(Orlando) — What can the human brain tell insurance companies about what to say — and what not to say — in their marketing messages?
More than you would imagine.
At the LIMRA Marketing & Research Conference being held now in Orlando, representatives from Prudential Financial delved deep into the world of understanding the brain of the buying public, also known as consumer neuroscience.
“People will often tell you what they think you want to hear, and it’s not helpful,” said Barbara Ernst, vice president of marketing for Prudential Financial. “It’s in an effort to make you feel better or make themselves feel better. People filter everything and it’s not helpful to us as an industry.
“We surveyed people to death about why they don’t buy life insurance, and we got the usual answers. But what they don’t tell us is what we can do to help get them to buy something.”
Neuroscience, however, tells the company exactly what it can do.
These days, there’s a need to go beyond what consumers tell a company, so it can optimize messaging and influence purchase behavior. Companies, especially those in insurance and financial services, need to “get underneath some of the dialogue” as Ernst explains, and figure out what’s really happening.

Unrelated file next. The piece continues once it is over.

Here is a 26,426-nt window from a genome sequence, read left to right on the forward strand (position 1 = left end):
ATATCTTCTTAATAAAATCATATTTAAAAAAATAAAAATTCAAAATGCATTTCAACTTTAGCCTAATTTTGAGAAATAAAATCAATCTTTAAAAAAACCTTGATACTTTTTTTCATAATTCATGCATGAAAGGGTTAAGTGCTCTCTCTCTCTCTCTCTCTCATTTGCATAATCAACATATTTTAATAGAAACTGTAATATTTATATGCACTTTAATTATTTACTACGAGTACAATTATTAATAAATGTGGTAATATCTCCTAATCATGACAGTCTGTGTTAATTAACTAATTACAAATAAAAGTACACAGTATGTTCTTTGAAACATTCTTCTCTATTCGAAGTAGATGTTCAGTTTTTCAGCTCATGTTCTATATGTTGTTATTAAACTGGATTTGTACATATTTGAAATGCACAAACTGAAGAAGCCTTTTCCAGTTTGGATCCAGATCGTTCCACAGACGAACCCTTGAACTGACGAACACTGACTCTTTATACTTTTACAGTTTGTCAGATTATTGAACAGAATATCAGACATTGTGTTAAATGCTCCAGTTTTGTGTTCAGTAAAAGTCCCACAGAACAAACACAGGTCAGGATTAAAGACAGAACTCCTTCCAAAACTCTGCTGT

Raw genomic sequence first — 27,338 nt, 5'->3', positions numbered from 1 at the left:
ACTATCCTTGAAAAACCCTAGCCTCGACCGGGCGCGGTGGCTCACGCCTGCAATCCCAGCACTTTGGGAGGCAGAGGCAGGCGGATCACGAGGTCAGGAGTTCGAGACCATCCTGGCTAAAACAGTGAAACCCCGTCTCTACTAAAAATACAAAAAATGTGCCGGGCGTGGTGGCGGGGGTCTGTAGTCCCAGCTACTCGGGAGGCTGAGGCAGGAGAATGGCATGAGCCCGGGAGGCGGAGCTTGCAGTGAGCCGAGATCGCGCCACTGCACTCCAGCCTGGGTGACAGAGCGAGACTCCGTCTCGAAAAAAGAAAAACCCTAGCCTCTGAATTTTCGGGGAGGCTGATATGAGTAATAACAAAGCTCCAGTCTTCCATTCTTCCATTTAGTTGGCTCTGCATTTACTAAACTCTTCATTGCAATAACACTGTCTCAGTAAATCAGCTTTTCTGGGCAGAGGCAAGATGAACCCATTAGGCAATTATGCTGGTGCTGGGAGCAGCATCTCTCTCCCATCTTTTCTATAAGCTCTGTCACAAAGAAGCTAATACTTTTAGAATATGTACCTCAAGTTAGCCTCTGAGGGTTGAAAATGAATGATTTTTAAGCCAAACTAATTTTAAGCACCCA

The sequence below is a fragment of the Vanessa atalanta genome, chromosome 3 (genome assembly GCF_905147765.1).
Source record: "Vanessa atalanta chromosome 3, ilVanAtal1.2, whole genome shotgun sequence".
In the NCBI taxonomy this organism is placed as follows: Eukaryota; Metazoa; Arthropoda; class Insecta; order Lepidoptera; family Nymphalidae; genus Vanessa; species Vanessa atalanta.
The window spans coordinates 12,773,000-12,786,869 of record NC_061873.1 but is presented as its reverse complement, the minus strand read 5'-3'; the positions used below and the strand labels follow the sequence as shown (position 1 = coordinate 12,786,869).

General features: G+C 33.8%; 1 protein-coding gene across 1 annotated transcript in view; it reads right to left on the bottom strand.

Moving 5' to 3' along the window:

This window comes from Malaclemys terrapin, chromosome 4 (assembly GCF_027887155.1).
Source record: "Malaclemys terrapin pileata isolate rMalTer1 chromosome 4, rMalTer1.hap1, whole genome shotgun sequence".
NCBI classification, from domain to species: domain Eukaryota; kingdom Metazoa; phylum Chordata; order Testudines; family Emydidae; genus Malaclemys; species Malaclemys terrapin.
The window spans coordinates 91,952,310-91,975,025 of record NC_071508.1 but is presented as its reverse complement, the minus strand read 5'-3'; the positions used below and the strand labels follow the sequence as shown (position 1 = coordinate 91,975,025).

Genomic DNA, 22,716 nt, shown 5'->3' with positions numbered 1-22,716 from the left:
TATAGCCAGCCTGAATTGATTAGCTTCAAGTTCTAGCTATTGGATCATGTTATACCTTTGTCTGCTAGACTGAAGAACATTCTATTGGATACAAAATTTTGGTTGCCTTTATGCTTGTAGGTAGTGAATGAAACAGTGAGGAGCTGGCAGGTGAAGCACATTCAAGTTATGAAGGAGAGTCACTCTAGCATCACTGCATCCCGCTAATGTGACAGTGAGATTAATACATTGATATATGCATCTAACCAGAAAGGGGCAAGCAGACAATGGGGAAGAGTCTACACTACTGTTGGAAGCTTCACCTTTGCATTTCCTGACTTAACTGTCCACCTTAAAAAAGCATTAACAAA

That’s exactly what led Prudential Financial to consumer neuroscience.
“It lets us start getting at the physiological things that happen in your body prior to you figuring out what you want to say,” said Ernst. “We monitored people’s blood pressure, their heart rate, their sweat gland activity. This is the same technology people use to monitor seizure activity.”
How it works
Prudential conducted research with 240 consumers and partnered with a research firm to conduct the neuroscience experiments.
The research firm used an electroencephalogram (EEG), which measures electrical activity of the brain, with 32 different sensors. The result was a mountain of data: